J.D. Edwards pushes out business-process enhancement software

But the focus remains on PeopleSoft and Oracle

DENVER -- In the midst of pitching its users on the value of a proposed merger with PeopleSoft Inc. -- and denigrating Oracle Corp.'s hostile takeover bid for PeopleSoft -- J.D. Edwards & Co. executives this week also unveiled a set of enhancements to the company's business applications lineup.

Most attention was on the company's planned acquisition by Pleasanton, Calif.-based PeopleSoft, which was announced last week (see story). During a keynote session June 10 at the Quest Global 2003 user conference here, J.D. Edwards even served up a prerecorded message from PeopleSoft CEO Craig Conway.

In it, Conway outlined PeopleSoft's strategy, which will be to fold the companies' existing application portfolios into three categories: an AS/400 line, which will include J.D. Edwards' World products; a midmarket lineup; and a collection of products for the enterprise. Conway said PeopleSoft intends to protect customers' investments and not force them to abandon existing J.D. Edwards installations.

"The choice should always be elected and not mandatory," he said, claiming that the two companies can do more as one organization than as separate operations.

That was in keeping with what J.D. Edwards' executives said in response to Oracle's hostile takeover bid (see story).

In keeping with a vow to push out more products in the next 24 months than it has done in any other two-year time frame, the company also unveiled enhancements to its flagship J.D. Edwards 5 lineup, including its ERP, supply chain management and CRM modules.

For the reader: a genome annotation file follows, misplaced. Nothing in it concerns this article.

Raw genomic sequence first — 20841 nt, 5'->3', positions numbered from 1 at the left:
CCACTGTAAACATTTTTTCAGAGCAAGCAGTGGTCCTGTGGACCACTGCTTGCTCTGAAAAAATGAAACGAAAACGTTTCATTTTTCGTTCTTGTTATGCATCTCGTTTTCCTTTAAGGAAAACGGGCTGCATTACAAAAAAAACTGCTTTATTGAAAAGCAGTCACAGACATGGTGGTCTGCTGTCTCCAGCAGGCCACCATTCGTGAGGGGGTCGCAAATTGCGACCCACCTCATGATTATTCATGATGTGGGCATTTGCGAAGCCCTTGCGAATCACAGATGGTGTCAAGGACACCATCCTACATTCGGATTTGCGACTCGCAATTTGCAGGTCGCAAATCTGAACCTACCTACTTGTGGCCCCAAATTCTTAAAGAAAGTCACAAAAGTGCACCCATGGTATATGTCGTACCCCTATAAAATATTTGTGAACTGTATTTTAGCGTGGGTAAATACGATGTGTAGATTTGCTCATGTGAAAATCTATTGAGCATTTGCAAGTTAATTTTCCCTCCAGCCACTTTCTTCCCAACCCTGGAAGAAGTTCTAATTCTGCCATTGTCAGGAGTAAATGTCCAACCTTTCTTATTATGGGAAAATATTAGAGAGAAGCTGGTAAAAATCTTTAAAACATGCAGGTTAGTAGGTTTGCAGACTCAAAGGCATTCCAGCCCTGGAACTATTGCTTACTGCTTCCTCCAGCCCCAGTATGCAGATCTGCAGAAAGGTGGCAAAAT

Lenley Hensarling, group vice president of product management at Denver-based J.D. Edwards, said these enhancements are designed to help customers with more business-process-specific capabilities. For instance, the applications have been modified to support tracking processes unique to consumer packaged goods and to comply with federal regulations. The CRM applications will also now have preintegrated analytical capabilities to assist users in better understanding sales and marketing operations.

In keeping with this approach, J.D. Edwards' SCM 9 applications have been beefed up to assist distributors and manufacturers. The changes include new planning, pricing and order management features.

Pricing is of particular interest to Leah Hansen, applications manager at CanWel Distribution Ltd., a building materials distributor in Vancouver, British Columbia, that uses the OneWorld XE financial application.

The company has been beta-testing the SCM 9 software, and Hansen said it is particularly useful in allowing users to do mass pricing updates. For instance, a price change from a supplier can be passed onto an entire set of customers automatically, which wasn't possible before. Although OneWorld has no set time frame for an upgrade, if the software passes the testing phase, Hansen said she plans to create a business case for it.

Copyright © 2003 IDG Communications, Inc.

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